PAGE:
Sonographic lower uterine segment thickness and risk of uterine scar defect: a systematic review.
ABSTRACT To study the diagnostic accuracy of sonographic measurements of the lower uterine segment (LUS) thickness near term in predicting uterine scar defects in women with prior Caesarean section (CS).
PubMed, Embase, and Cochrane Library (1965-2009).
Studies of populations of women with previous low transverse CS who underwent third-trimester evaluation of LUS thickness were selected. We retrieved articles in which number of patients, sensitivity, and specificity to predict a uterine scar defect were available.
Twelve eligible studies including 1834 women were identified. Uterine scar defect was reported in a total of 121 cases (6.6%). Seven studies examined the full LUS thickness only, four examined the myometrial layer specifically, and one examined both measurements. Weighted mean differences in LUS thickness and associated 95% confidence intervals between women with and without uterine scar defect were calculated. Summary receiver operating characteristic (SROC) analysis and summary diagnostic odds ratios (DOR) were used to evaluate and compare the area under the curve (AUC) and the association between LUS thickness and uterine scar defect. Women with a uterine scar defect had thinner full LUS and thinner myometrial layer (weighted mean difference of 0.98 mm; 95% CI 0.37 to 1.59, P = 0.002; and 1.13 mm; 95% CI 0.32 to 1.94 mm, P = 0.006, respectively). SROC analysis showed a stronger association between full LUS thickness and uterine scar defect (AUC: 0.84 +/- 0.03, P < 0.001) than between myometrial layer and scar defect (AUC: 0.75 +/- 0.05, P < 0.01). The optimal cut-off value varied from 2.0 to 3.5 mm for full LUS thickness and from 1.4 to 2.0 for myometrial layer.
Sonographic LUS thickness is a strong predictor for uterine scar defect in women with prior Caesarean section. However, because of the heterogeneity of the studies we analyzed, no ideal cut-off value can yet be recommended, which underlines the need for more standardized measurement techniques in future studies.
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ABSTRACT: Context Uterine scar defects or scar niche are relatively common after cesarean delivery. An association has been observed between the severity of scar defect, also known as isthmocele, some gynecologic symptoms, and the risk of uterine scar dehiscence at the next delivery. It has been suggested that surgical repair of scar defect could improve the gynecological symptoms, but it remains unclear whether such surgery mends the uterine scar itself. Case Report We report the case of a woman with uterine scar defect in whom laparoscopic repair significantly improved the gynecological symptoms without affecting the uterine scar, evaluated by hysterosonography. Conclusion This case highlights the significant dearth of knowledge surrounding the diagnosis, consequences, and benefits of surgical repair of uterine scar defect after cesarean.11/2014; 4(2):e65-e68. DOI:10.1055/s-0034-1376187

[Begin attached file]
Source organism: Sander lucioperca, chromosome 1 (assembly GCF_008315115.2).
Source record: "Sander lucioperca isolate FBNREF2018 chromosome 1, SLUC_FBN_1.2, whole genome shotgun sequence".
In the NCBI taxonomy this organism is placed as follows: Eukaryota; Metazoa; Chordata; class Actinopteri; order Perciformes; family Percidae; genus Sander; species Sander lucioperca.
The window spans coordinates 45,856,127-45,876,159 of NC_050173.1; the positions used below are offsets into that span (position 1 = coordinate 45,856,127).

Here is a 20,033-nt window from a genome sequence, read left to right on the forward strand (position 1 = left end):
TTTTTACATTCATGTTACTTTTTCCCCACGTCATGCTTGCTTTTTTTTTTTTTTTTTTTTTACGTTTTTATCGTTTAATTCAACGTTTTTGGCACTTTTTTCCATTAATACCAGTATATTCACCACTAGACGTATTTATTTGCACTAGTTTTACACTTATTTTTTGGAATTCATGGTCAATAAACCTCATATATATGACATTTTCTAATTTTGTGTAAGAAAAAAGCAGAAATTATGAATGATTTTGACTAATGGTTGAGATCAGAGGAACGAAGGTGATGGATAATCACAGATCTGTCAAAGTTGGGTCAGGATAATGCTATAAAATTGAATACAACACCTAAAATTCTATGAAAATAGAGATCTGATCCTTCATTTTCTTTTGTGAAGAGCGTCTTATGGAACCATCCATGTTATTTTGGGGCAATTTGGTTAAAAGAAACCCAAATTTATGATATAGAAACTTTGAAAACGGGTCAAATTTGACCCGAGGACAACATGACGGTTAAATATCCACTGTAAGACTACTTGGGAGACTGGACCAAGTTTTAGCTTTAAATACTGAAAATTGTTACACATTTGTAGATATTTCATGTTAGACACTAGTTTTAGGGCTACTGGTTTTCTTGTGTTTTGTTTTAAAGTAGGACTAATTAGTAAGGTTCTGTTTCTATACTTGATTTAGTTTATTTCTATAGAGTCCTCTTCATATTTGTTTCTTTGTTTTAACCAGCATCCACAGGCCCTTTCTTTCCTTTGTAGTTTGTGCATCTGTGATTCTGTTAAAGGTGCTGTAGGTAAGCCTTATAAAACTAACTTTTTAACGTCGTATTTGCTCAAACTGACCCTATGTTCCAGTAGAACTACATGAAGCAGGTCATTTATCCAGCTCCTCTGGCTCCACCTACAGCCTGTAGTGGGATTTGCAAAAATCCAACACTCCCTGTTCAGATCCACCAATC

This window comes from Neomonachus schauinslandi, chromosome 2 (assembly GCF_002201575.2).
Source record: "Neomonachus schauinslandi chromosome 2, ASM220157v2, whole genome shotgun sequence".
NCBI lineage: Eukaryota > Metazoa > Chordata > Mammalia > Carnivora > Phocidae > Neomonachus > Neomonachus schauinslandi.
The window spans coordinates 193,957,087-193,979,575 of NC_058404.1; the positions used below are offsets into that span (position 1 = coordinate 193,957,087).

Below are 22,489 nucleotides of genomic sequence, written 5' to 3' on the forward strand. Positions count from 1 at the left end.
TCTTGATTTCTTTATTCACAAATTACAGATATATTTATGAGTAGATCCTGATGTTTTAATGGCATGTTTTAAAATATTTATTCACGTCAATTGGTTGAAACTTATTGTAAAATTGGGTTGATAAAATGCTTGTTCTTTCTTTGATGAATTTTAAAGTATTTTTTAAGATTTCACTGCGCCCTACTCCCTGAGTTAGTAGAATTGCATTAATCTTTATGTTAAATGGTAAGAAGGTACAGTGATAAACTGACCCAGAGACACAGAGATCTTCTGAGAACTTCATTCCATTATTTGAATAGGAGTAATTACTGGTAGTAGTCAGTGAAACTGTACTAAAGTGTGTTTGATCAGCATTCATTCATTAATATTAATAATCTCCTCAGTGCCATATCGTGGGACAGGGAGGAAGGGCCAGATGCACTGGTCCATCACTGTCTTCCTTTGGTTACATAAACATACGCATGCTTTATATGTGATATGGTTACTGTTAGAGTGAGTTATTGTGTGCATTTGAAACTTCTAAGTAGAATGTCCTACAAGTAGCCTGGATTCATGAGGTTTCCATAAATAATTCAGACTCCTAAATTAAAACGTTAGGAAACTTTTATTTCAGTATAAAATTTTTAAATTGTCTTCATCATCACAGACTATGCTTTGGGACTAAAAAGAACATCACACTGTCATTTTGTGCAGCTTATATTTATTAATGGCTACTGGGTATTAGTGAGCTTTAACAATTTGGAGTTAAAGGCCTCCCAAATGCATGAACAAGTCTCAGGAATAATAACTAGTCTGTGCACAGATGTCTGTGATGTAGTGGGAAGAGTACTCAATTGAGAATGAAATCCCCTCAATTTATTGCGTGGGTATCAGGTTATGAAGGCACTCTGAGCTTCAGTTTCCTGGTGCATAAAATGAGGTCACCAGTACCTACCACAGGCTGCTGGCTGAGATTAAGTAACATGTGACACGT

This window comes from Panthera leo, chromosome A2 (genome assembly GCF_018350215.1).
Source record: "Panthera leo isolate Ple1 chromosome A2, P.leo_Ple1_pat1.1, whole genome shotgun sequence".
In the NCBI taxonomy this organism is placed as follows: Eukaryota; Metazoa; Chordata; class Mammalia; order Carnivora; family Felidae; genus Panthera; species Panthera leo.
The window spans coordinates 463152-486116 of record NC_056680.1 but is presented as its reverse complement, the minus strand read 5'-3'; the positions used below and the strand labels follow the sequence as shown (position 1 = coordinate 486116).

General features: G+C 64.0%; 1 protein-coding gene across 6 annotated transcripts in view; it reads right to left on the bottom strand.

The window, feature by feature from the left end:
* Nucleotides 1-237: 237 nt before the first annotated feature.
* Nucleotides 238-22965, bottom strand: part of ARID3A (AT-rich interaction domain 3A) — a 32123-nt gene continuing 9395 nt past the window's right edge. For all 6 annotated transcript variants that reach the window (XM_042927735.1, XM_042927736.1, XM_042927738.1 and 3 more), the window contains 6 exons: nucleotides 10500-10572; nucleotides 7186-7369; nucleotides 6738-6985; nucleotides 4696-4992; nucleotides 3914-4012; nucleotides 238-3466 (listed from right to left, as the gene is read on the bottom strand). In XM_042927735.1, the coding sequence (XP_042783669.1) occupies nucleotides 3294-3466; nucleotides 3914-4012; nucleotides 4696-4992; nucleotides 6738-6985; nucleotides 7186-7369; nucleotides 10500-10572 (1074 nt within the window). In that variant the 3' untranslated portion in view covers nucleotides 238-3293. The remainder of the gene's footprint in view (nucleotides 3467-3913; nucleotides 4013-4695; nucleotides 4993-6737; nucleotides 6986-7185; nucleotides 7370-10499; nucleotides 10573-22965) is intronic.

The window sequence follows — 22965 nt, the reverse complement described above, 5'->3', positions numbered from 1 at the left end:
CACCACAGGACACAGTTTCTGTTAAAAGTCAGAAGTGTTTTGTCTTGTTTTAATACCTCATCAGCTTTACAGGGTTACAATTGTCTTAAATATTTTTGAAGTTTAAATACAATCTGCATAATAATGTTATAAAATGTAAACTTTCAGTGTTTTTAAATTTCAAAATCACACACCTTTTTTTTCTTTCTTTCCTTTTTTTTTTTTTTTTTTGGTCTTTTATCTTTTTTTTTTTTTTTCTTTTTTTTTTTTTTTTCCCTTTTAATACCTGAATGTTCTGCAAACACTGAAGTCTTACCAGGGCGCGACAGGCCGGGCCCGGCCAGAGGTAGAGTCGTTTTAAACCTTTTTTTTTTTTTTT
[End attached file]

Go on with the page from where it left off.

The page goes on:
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ABSTRACT: Placenta percreta retention within the scar of a previous cesarean section is rare. We report here one of these cases treated successfully by laparoscopy, with uterine repair. Different therapeutic options are described.
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ABSTRACT: Every year 1.5 million cesarean section procedures are performed worldwide. As many women decide to get pregnant again, the population of pregnant women with a history of cesarean section is growing rapidly. For these women prediction of cesarean section scar performance is still a serious clinical problem. Starting in 2005, the study included 308 nonpregnant women with a history of low transverse cesarean section. The following ultrasonographic parameters of the cesarean section scar in the nonpregnant uterus were assessed: the residual myometrial thickness (RMT) and the width (W) and the depth (D) of the triangular hypoechoic scar niche. During 8 years of follow-up, 41 of these women were referred to our department for delivery. In all cases, a repeat cesarean section was performed and the lower uterine segment was assessed. Two independent statistical methods namely the logit model and Decision Tree analysis were used to determine the relation between the appearance of the cesarean section scar in the nonpregnat state and the performance of the scar in the next pregnancy. The logit model revealed that the D/RMT ratio showed significant correlation with cesarean section scar dehiscence (P-value of 0.007). Specifically, a D/RMT ratio value greater than 1.3035 indicated that the likelihood of dehiscence was greater than 50%. The Decision Tree analysis revealed that a diagnosis of dehiscence versus non-dehiscence could be based solely on one criterion, a D/RMT ratio of at least 0.785. The sensitivity of this method was 71%, and the specificity was 94%. Assessment of the cesarean section scar in the nonpregant uterus can be used to predict the occurrence of scar dehiscence in the next pregnancy.BMC Pregnancy and Childbirth 10/2014; 14:365. DOI:10.1186/s12884-014-0365-3 · 2.15 Impact Factor